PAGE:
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    If you have a bad hose you should replace them all. Most auto stores sell what is called a "One Man Bleeder". It is a check valve with some hoses attached. Very simple to use and inexpensive. Just keep the master cylinder reservoir topped off so you don't suck in air and have to start all over again.
    David Teitelbaum

  9. #9
    Senior Member DMCVegas's Avatar
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    Quote Originally Posted by Lwanmtr View Post
    Not to hijack..but I'm thinking of digging into my brakes and wondered about what the best, inexpensive bleeders there are, since I dont have someone to help.
    There are three kinds of self-bleeder kits: Bottle w/check valve. Negative Pressure, and Positive Pressure.

    Bottle w/check valve: Do not waste your money on these. They're beyond difficult to work with because they never work right, and you will regret it.

    Negative Pressure ones are where you have a vacuum pump at the caliper, and you pull the hydraulic fluid out. Works okay, but if you're flushing your brake lines out for maintenance, or if you've replaced a hose, the tiny-ass tank will frustrate you because you have to keep dumping it. Plus you have to keep pumping at the same time.

    Positive Pressure bleeders are amazing. It's a tank you fill with brake fluid, connect to the Master Cylinder Reservoir, pump up to 15 psi, and then just crack the calipers to bleed each one. That's it. Fast, easy, quick, less mess.

    Now, you can either buy these bleeder kits, or you can make your own. It's literally just a bug sprayer with a pressure gauge and a brake fluid cap. I built one using a sprayer, a tire pressure gauge, a brake cap from an Audi, some threaded and barbed fittings, a length of hose, and some instant gasket sealant. There are no funnels needed, no second person, no risk of damage to the internal pistons of the Master Cylinder, a reduced chance of getting bubbles in the lines, and it's fast as hell.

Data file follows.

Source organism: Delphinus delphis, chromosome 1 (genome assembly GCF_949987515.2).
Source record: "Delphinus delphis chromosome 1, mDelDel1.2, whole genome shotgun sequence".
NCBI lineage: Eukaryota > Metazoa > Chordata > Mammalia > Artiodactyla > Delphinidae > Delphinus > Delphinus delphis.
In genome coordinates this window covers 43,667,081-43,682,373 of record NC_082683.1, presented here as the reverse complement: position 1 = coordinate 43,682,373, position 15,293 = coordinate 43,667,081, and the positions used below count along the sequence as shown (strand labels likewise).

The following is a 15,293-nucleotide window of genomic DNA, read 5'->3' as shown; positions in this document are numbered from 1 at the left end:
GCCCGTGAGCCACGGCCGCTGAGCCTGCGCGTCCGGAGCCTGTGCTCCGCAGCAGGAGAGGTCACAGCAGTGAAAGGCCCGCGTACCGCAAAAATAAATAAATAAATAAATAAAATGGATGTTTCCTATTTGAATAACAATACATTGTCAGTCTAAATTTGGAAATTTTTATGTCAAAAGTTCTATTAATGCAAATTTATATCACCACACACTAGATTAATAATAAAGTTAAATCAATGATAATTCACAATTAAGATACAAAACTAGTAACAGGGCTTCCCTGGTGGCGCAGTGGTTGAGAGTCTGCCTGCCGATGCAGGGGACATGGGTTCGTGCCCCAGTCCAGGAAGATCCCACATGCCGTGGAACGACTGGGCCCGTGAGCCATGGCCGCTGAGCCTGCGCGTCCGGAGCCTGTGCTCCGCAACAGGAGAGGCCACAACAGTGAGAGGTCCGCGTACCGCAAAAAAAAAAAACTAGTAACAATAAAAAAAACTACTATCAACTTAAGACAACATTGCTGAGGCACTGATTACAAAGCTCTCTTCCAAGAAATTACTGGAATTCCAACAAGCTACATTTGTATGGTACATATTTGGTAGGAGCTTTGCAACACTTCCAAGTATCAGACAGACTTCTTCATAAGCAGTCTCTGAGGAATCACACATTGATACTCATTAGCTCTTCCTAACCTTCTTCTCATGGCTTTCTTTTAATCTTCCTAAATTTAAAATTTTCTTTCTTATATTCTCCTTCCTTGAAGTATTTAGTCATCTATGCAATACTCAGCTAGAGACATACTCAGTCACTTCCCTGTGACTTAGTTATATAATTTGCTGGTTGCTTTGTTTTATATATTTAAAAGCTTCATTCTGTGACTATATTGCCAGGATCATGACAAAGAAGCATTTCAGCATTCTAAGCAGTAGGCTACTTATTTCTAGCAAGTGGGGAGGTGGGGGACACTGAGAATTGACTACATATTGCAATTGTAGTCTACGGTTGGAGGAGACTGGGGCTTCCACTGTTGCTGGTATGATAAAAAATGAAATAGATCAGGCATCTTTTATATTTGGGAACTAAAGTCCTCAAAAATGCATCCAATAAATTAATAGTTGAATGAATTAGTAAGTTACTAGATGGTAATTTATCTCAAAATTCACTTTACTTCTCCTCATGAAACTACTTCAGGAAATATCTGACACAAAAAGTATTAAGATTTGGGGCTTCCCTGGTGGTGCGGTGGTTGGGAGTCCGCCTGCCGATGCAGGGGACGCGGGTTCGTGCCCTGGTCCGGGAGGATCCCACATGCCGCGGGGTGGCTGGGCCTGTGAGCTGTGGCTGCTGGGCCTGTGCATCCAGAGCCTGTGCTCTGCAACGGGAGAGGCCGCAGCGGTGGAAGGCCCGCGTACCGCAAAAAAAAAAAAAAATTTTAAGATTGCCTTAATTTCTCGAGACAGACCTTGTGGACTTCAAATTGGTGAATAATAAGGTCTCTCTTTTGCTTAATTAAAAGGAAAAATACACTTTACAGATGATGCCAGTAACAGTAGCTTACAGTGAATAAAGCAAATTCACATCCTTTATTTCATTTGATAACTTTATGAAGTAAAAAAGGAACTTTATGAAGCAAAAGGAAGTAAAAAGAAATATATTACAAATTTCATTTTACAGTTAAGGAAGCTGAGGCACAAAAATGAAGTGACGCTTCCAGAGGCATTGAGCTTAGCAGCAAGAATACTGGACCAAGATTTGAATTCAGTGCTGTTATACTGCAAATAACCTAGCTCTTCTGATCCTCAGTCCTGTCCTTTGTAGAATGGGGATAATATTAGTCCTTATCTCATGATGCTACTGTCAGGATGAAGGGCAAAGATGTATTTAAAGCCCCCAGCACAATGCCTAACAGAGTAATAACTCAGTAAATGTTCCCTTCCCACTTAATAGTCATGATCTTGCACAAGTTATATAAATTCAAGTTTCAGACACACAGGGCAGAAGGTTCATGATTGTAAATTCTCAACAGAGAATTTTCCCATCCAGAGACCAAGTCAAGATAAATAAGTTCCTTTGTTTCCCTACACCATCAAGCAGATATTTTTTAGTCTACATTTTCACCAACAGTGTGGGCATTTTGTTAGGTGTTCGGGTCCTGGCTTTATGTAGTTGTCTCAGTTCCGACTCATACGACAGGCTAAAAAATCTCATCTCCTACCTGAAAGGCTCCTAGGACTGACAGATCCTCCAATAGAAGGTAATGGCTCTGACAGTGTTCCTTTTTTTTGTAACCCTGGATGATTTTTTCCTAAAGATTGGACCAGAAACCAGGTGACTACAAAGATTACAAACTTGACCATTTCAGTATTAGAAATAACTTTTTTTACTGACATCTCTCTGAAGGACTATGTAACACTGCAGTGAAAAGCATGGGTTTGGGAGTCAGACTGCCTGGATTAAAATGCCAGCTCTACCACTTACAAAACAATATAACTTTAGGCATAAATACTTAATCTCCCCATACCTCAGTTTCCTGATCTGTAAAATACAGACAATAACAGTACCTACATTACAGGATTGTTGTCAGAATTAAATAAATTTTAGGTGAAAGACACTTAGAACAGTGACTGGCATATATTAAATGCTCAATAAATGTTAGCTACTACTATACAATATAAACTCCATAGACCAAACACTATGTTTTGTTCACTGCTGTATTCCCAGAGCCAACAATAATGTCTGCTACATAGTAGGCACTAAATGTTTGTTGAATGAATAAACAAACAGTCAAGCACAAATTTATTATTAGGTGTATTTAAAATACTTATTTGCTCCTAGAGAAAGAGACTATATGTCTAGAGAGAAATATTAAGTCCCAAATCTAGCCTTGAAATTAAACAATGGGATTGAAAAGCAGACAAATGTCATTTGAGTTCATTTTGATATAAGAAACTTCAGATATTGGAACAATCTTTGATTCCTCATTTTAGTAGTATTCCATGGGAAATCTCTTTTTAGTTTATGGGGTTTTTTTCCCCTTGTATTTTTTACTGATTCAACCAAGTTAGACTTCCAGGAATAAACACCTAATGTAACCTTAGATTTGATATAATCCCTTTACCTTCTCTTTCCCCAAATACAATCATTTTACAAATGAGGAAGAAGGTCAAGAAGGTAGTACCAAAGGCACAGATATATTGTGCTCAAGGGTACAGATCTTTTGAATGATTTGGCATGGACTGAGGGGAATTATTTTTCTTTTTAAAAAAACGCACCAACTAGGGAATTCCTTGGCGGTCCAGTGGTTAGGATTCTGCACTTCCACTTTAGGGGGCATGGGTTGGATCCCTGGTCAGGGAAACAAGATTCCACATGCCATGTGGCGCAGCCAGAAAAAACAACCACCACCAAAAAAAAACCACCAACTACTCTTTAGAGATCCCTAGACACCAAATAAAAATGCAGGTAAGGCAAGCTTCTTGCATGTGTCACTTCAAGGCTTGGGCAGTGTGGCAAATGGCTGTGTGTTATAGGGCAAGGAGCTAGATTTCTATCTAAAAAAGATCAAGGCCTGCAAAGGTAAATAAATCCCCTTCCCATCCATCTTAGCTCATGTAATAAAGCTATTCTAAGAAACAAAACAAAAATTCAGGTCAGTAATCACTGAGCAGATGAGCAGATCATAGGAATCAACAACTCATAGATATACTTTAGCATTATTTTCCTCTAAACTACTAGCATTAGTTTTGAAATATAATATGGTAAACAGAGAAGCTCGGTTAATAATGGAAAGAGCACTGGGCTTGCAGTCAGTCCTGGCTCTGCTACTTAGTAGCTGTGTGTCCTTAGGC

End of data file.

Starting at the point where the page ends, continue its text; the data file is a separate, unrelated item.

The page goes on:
Last edited by DMCVegas; 09-08-2017 at 08:05 PM. Reason: Added another bleeder.
    Robert

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  10. #10
    Delorean Guru
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    I don't know why you say the "Bottle w/check valve" is no good. Once you learn how to use it, it is the fastest, most convenient way to do it by yourself. I do not like the vacuum method because you wind up drawing in air from around the threads of the bleeder nipple so you are never sure when you got all of the air out. The pressure bleeder is good but the equipment can be expensive and some reservoirs (not on Deloreans) are not made to take ANY pressure so you can blow them up. Even on a Delorean you must be careful not to use too much pressure. Also wastes a lot of brake fluid. IMHO the very best way is to use the one man bleeder (your first option) but use it with an assistant to pump the brakes.
    David Teitelbaum